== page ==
(c) $381,290.90 being part of dividends on 98,160,725 shares in SIL together with interest;
(d) $1,960,121.12 being net sale proceeds of 202A Lornie Road;
(e) $142,384.72 being proceeds from the sale of the husband’s 300,000 shares in SIL; and
(f) $91,333.23 being interest and part of the fixed deposits held by CTCL Law Corporation which was paid into court thereafter and which the husband treated as belonging to YHPL.
Items (a), (b), (c) and (f) above amount to $9,587,256.20 and belong to YHPL. Since I have found that the husband is most probably the beneficial owner of all the YHPL shares, the said sum of $9,587,256.20 must be regarded as part of the matrimonial assets.
31. As for item (e) above, the husband accepted that the sum of $142,384.72 belonged to him and had to be accounted for in the division of the matrimonial assets. The husband did not accept that item (d) formed part of the matrimonial assets. I will deal with this in the next section of this judgment.
32. The husband’s valuation of $4,800 for his 20,000 shares in Asia Enterprise was based on an account statement from The Central Depository (Pte) Limited ('CDP') dated 31 August 2009. He had previously exhibited a document which showed that in May 2008, the same shares were worth $8,000. However, as the ancillary matters came on for hearing in September 2009, I think it is appropriate to take the August 2009 valuation of $4,800. There were similar dispute over the values of other shareholdings but in each case I think that the latest figure should be accepted. Therefore, generally speaking, I accept the husband’s valuations of his share portfolio.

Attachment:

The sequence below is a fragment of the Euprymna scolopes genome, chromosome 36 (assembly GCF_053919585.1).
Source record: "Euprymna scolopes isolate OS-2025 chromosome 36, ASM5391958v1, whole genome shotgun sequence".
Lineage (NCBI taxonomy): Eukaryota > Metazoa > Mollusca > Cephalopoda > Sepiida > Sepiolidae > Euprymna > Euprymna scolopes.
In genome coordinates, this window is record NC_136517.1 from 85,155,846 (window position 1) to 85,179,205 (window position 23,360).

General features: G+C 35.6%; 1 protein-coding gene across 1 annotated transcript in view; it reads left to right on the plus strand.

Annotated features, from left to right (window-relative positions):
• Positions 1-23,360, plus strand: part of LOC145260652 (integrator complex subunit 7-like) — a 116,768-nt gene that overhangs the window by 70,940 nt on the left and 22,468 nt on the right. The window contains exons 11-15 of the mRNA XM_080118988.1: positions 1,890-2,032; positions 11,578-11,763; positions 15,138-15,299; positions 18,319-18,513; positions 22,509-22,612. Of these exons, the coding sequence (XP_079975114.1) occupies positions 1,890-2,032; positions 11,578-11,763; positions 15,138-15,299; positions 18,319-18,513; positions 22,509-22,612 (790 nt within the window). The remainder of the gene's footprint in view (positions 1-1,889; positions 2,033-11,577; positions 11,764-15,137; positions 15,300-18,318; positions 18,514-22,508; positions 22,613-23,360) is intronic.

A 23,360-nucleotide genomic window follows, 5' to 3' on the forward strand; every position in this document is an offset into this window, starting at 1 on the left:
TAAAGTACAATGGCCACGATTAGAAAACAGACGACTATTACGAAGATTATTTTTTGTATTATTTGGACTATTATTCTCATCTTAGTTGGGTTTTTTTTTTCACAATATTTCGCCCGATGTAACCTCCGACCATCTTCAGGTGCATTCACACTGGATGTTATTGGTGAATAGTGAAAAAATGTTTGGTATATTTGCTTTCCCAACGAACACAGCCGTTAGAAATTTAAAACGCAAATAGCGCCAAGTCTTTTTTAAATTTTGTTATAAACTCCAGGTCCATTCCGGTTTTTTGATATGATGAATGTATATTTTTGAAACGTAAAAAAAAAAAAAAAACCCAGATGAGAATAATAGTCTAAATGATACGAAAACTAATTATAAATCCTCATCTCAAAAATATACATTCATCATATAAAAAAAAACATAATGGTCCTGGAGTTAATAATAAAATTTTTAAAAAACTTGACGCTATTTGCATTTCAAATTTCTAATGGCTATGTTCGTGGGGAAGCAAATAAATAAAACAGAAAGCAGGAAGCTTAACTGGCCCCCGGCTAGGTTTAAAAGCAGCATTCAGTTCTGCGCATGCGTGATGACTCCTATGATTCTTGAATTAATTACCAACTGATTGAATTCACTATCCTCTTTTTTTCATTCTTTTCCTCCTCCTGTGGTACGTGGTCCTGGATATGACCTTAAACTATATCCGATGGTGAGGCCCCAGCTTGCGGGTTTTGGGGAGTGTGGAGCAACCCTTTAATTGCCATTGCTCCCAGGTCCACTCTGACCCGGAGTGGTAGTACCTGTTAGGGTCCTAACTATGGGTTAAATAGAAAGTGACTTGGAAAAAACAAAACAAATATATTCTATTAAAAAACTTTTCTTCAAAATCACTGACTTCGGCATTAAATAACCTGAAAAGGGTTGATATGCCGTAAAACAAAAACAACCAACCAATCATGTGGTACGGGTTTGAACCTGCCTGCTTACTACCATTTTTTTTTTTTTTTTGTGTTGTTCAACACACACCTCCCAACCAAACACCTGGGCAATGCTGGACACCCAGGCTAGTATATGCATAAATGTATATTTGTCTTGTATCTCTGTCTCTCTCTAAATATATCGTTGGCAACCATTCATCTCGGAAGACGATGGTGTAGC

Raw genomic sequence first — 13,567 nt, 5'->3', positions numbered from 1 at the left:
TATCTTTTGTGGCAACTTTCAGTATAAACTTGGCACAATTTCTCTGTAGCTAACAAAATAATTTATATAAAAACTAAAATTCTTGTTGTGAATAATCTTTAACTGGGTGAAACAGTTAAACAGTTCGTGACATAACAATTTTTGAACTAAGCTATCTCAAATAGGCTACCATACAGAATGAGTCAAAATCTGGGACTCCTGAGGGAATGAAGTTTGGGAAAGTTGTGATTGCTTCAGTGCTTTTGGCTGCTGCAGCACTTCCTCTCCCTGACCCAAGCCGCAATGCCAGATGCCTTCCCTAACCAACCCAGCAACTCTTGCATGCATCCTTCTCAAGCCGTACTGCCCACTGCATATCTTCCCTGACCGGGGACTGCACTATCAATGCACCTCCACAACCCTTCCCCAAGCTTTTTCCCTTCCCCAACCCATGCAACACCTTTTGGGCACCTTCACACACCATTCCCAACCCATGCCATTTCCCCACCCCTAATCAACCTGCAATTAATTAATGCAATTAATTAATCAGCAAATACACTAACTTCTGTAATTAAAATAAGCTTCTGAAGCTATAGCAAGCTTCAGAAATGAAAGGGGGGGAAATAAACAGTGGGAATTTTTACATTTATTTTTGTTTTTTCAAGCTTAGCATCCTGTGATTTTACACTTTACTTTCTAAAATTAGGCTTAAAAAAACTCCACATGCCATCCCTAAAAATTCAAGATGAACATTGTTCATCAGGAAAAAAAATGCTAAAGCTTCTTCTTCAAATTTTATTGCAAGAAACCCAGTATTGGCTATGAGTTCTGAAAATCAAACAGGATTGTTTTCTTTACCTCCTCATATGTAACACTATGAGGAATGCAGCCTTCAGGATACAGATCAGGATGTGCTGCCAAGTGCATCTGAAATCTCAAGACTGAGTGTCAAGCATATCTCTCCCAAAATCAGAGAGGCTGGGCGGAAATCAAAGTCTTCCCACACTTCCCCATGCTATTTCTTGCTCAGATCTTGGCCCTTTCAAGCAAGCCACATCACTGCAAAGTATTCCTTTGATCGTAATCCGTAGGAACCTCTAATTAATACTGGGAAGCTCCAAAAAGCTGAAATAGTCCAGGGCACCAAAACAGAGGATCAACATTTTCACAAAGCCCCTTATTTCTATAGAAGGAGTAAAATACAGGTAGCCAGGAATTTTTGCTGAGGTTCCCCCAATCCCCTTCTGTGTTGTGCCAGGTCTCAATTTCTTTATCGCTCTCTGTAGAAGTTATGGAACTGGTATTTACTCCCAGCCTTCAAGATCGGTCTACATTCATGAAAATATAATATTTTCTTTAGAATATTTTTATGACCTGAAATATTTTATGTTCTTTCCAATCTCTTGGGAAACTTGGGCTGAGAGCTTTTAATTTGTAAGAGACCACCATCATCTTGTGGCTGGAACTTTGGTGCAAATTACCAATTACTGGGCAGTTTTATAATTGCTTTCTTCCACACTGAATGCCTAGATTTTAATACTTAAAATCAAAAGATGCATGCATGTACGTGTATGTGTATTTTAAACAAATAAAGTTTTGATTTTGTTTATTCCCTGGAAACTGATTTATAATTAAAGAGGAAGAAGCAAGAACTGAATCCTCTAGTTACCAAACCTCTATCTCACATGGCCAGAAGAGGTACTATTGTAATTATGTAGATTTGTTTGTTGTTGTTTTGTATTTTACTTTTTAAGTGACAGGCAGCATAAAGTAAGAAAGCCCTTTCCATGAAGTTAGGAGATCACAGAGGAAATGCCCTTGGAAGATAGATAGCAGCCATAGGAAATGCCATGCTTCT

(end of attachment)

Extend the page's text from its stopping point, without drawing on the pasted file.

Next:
Assets which the husband submitted should not be part of the matrimonial property
33. The first of these is the sale proceeds of 202A Lornie Road. The situation with this property was a little complicated. At first, the husband said that the property had been purchased by YHPL. Subsequently, however, he asserted that the property had been purchased in his name as trustee for YHPL. At the hearing of the ancillary matters, the husband did not argue that the property belonged to YHPL but stated that it should not be included as a matrimonial asset because it had been purchased in May 2005 after the wife left the matrimonial home and after the divorce proceedings were started. He argued that as the wife did not contribute to the acquisition of the property, she should not be entitled to a share in its proceeds. A similar argument was made in respect of 9 Wak Hassan Drive which was purchased in the joint names of the husband and the party cited pursuant to a contract dated 24 November 2005 and in respect of 74 Andrews Terrace which was bought in 2008. His submission was that assets acquired after separation should not form part of the pool of matrimonial assets. In this respect, the husband relied on my observation in Lim Ngeok Yuen v Lim Soon Heng Victor  SGHC 83 ('Lim Ngeok Yuen') in relation to a piece of property purchased by the wife in that case after the parties had separated. In that case, I stated that (at ):